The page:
As if things weren’t bad enough, Gov. M. Jodi Rell’s administration warned lawmakers last week that the state is on the verge of blowing through its credit card limit.

In this letter to the chairs and ranking members of the Finance, Revenue, and Bonding Committee, Rell’s Budget Director Robert Genuario warned lawmakers that the state is approaching its bonding cap. This means it may need to consider scaling capital projects already approved by the state Bond Commission.

The bonding cap is tied to the amount of projected state revenues, which have fallen considerably over the past few months.

At a budget forum last week, state Comptroller Nancy Wyman said income, payroll, and sales taxes are all declining and that most of the revenue loss is related to the loss of 90,000 jobs.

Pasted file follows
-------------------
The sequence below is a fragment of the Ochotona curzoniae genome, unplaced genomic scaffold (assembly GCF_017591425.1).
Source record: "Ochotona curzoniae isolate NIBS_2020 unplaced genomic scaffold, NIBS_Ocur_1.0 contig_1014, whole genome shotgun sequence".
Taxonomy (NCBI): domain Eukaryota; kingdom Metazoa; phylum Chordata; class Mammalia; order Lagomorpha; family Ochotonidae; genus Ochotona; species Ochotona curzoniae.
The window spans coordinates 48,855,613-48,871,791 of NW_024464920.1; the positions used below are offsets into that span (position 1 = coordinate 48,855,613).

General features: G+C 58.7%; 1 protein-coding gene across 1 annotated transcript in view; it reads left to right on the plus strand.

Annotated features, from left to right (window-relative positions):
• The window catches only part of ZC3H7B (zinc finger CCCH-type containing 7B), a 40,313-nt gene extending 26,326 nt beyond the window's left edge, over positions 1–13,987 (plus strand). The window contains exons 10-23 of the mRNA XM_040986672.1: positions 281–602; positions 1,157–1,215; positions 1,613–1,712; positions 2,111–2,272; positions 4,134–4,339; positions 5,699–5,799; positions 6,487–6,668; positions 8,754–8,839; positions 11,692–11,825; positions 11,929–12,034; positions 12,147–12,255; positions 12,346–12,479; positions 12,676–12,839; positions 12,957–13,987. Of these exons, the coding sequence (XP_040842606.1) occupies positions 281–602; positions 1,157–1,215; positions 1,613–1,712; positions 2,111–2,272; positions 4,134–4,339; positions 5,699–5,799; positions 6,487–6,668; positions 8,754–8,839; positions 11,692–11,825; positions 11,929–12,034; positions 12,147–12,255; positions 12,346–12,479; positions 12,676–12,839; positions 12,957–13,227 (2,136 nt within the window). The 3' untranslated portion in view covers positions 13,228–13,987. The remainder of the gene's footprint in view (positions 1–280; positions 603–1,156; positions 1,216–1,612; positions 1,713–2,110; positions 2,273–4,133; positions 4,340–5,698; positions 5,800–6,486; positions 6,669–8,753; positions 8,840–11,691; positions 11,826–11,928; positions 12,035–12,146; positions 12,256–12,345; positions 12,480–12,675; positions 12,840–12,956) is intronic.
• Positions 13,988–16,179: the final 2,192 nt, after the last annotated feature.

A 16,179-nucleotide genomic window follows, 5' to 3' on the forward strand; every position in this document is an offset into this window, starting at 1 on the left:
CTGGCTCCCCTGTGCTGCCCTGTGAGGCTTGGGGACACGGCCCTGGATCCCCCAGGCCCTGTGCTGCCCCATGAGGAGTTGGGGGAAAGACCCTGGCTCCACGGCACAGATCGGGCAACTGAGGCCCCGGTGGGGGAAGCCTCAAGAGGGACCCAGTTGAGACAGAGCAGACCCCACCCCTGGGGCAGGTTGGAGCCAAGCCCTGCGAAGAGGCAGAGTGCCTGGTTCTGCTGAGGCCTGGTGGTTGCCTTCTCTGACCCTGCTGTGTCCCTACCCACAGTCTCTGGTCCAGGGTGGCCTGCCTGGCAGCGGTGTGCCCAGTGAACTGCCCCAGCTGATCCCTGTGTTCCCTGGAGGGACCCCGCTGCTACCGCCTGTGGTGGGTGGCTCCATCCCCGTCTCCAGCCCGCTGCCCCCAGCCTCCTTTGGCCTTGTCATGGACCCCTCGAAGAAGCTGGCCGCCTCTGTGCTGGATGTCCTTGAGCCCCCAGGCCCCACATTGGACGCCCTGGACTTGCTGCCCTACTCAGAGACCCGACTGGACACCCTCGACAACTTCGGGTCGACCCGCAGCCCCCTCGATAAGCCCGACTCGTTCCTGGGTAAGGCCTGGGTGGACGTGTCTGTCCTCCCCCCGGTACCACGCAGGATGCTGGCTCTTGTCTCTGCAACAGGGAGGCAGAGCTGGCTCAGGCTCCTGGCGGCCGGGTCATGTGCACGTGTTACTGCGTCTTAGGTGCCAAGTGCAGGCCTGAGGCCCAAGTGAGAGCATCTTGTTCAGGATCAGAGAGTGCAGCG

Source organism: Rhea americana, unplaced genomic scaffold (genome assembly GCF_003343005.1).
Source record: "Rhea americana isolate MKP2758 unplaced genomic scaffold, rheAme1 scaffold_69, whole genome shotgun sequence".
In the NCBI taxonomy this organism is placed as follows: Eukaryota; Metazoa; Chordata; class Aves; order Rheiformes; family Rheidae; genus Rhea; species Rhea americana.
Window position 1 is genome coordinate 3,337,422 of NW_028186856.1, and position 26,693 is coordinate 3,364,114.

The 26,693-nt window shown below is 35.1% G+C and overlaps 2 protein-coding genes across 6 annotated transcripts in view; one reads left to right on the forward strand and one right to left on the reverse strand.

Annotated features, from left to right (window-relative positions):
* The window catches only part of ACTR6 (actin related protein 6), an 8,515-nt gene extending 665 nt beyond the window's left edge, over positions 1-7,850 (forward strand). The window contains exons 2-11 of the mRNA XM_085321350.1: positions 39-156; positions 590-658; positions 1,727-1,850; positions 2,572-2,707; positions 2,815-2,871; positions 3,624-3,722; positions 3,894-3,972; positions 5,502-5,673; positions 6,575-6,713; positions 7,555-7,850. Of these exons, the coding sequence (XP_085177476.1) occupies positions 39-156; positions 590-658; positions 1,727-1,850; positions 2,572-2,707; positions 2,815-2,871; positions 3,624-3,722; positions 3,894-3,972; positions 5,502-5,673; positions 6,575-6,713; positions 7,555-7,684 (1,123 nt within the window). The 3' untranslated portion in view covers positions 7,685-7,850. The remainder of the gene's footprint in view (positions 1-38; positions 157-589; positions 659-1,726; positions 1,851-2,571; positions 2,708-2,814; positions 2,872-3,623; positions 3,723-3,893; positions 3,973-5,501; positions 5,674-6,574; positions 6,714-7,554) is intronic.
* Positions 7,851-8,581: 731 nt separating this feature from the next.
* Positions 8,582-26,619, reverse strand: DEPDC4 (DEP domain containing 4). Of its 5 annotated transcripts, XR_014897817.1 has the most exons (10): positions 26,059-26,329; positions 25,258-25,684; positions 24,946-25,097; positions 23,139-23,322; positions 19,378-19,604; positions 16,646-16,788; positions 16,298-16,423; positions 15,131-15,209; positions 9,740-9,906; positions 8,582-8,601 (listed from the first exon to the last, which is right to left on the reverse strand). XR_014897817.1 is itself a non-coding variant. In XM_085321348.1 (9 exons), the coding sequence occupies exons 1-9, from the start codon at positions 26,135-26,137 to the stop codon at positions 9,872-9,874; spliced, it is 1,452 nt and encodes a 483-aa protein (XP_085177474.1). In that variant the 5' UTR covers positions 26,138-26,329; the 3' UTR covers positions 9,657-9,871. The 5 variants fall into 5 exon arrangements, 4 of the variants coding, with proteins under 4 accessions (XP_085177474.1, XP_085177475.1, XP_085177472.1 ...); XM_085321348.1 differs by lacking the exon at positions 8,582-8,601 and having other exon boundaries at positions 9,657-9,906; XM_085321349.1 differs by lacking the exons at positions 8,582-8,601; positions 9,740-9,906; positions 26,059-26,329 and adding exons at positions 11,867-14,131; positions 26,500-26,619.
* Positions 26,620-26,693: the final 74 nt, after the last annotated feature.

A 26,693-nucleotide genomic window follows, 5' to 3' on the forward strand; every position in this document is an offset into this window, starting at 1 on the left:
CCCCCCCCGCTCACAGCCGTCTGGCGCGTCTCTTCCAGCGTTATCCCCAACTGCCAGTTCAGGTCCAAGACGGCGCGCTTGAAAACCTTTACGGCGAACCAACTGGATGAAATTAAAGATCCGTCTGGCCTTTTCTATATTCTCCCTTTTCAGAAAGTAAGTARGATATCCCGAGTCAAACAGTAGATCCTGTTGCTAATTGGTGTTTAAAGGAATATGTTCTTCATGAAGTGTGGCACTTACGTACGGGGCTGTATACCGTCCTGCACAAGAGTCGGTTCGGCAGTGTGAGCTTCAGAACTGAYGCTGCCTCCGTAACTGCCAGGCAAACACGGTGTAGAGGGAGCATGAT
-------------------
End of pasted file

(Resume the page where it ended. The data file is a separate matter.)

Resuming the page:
Revenue estimates are off $342 million already this year, according to Rell’s budget office and the legislature’s Office of Fiscal Analysis. Wyman is expected to release the latest revenue estimates later this afternoon, but not much is expected to change.

If revenue estimated continue to fall Genuario warned that by the Spring the state could blow through the cap by about $242 million. If that happens Rell and the legislature would be required to come up with a list of projects to scale back or delay a few years.

Since the bonding cap is based on revenues, the state could also raise taxes to boost its revenue projections. Last year Rell and the legislature negotiated about $800 million in tax and fee hikes, which were included in the $18.9 billion state budget for fiscal year 2010-11.

Currently Connecticut’s bonding debt is $18 billion.